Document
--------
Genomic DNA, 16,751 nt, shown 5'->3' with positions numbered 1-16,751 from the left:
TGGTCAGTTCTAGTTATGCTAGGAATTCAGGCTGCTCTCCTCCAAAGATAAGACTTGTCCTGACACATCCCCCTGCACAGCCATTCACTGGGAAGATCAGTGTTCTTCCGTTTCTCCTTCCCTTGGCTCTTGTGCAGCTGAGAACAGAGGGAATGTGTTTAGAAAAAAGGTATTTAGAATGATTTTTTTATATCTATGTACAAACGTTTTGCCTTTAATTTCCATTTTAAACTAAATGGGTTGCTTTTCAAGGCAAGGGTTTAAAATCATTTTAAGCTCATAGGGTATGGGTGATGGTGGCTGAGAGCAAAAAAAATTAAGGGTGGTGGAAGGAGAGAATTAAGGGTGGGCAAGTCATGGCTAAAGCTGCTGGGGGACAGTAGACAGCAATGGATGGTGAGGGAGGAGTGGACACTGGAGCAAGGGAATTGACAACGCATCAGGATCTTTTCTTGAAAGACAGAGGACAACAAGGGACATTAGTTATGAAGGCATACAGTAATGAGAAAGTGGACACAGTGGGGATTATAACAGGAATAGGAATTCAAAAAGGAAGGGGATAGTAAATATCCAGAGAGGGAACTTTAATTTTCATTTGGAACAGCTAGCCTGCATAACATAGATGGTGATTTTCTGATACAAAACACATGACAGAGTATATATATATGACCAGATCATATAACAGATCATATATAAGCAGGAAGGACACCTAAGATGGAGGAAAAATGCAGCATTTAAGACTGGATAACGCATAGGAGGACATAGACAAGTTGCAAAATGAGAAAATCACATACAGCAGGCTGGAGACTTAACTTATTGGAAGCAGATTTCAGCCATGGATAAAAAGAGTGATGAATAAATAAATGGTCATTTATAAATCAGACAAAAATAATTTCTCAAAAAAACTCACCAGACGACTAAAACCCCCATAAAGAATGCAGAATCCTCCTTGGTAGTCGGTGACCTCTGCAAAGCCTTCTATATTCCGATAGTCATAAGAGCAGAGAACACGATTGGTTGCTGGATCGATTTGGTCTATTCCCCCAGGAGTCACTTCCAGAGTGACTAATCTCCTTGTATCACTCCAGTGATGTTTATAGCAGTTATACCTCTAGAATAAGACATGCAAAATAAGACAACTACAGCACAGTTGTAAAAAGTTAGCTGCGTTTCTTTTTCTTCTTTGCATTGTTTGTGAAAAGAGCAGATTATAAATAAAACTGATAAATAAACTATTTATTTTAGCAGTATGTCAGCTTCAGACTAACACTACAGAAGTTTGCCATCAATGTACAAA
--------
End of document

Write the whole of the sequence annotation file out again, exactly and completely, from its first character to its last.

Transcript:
Genomic DNA, 16,751 nt, shown 5'->3' with positions numbered 1-16,751 from the left:
TGGTCAGTTCTAGTTATGCTAGGAATTCAGGCTGCTCTCCTCCAAAGATAAGACTTGTCCTGACACATCCCCCTGCACAGCCATTCACTGGGAAGATCAGTGTTCTTCCGTTTCTCCTTCCCTTGGCTCTTGTGCAGCTGAGAACAGAGGGAATGTGTTTAGAAAAAAGGTATTTAGAATGATTTTTTTATATCTATGTACAAACGTTTTGCCTTTAATTTCCATTTTAAACTAAATGGGTTGCTTTTCAAGGCAAGGGTTTAAAATCATTTTAAGCTCATAGGGTATGGGTGATGGTGGCTGAGAGCAAAAAAAATTAAGGGTGGTGGAAGGAGAGAATTAAGGGTGGGCAAGTCATGGCTAAAGCTGCTGGGGGACAGTAGACAGCAATGGATGGTGAGGGAGGAGTGGACACTGGAGCAAGGGAATTGACAACGCATCAGGATCTTTTCTTGAAAGACAGAGGACAACAAGGGACATTAGTTATGAAGGCATACAGTAATGAGAAAGTGGACACAGTGGGGATTATAACAGGAATAGGAATTCAAAAAGGAAGGGGATAGTAAATATCCAGAGAGGGAACTTTAATTTTCATTTGGAACAGCTAGCCTGCATAACATAGATGGTGATTTTCTGATACAAAACACATGACAGAGTATATATATATGACCAGATCATATAACAGATCATATATAAGCAGGAAGGACACCTAAGATGGAGGAAAAATGCAGCATTTAAGACTGGATAACGCATAGGAGGACATAGACAAGTTGCAAAATGAGAAAATCACATACAGCAGGCTGGAGACTTAACTTATTGGAAGCAGATTTCAGCCATGGATAAAAAGAGTGATGAATAAATAAATGGTCATTTATAAATCAGACAAAAATAATTTCTCAAAAAAACTCACCAGACGACTAAAACCCCCATAAAGAATGCAGAATCCTCCTTGGTAGTCGGTGACCTCTGCAAAGCCTTCTATATTCCGATAGTCATAAGAGCAGAGAACACGATTGGTTGCTGGATCGATTTGGTCTATTCCCCCAGGAGTCACTTCCAGAGTGACTAATCTCCTTGTATCACTCCAGTGATGTTTATAGCAGTTATACCTCTAGAATAAGACATGCAAAATAAGACAACTACAGCACAGTTGTAAAAAGTTAGCTGCGTTTCTTTTTCTTCTTTGCATTGTTTGTGAAAAGAGCAGATTATAAATAAAACTGATAAATAAACTATTTATTTTAGCAGTATGTCAGCTTCAGACTAACACTACAGAAGTTTGCCATCAATGTACAAA